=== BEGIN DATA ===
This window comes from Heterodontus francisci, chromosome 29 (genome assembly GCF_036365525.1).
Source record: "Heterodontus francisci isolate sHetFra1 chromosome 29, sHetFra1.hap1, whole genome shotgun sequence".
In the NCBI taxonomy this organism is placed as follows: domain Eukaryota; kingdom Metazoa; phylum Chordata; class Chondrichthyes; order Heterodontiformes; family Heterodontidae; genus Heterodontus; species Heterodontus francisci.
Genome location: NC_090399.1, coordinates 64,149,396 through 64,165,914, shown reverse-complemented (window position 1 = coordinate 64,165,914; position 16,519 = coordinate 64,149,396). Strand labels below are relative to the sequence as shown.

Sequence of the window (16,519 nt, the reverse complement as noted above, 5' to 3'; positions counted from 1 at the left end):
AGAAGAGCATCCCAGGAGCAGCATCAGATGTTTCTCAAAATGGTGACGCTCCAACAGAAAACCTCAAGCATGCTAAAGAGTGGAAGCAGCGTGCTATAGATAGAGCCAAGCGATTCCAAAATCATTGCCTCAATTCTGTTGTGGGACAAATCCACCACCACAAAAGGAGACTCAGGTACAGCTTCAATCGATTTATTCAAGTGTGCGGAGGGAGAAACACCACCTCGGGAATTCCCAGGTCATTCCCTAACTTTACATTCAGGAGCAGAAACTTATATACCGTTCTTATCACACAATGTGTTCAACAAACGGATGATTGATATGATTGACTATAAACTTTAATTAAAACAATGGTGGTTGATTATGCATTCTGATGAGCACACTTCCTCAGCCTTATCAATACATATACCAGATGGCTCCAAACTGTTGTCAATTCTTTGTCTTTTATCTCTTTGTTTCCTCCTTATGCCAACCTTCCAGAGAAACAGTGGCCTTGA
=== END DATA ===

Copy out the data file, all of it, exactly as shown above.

This window comes from Heterodontus francisci, chromosome 29 (genome assembly GCF_036365525.1).
Source record: "Heterodontus francisci isolate sHetFra1 chromosome 29, sHetFra1.hap1, whole genome shotgun sequence".
In the NCBI taxonomy this organism is placed as follows: domain Eukaryota; kingdom Metazoa; phylum Chordata; class Chondrichthyes; order Heterodontiformes; family Heterodontidae; genus Heterodontus; species Heterodontus francisci.
Genome location: NC_090399.1, coordinates 64,149,396 through 64,165,914, shown reverse-complemented (window position 1 = coordinate 64,165,914; position 16,519 = coordinate 64,149,396). Strand labels below are relative to the sequence as shown.

Sequence of the window (16,519 nt, the reverse complement as noted above, 5' to 3'; positions counted from 1 at the left end):
AGAAGAGCATCCCAGGAGCAGCATCAGATGTTTCTCAAAATGGTGACGCTCCAACAGAAAACCTCAAGCATGCTAAAGAGTGGAAGCAGCGTGCTATAGATAGAGCCAAGCGATTCCAAAATCATTGCCTCAATTCTGTTGTGGGACAAATCCACCACCACAAAAGGAGACTCAGGTACAGCTTCAATCGATTTATTCAAGTGTGCGGAGGGAGAAACACCACCTCGGGAATTCCCAGGTCATTCCCTAACTTTACATTCAGGAGCAGAAACTTATATACCGTTCTTATCACACAATGTGTTCAACAAACGGATGATTGATATGATTGACTATAAACTTTAATTAAAACAATGGTGGTTGATTATGCATTCTGATGAGCACACTTCCTCAGCCTTATCAATACATATACCAGATGGCTCCAAACTGTTGTCAATTCTTTGTCTTTTATCTCTTTGTTTCCTCCTTATGCCAACCTTCCAGAGAAACAGTGGCCTTGA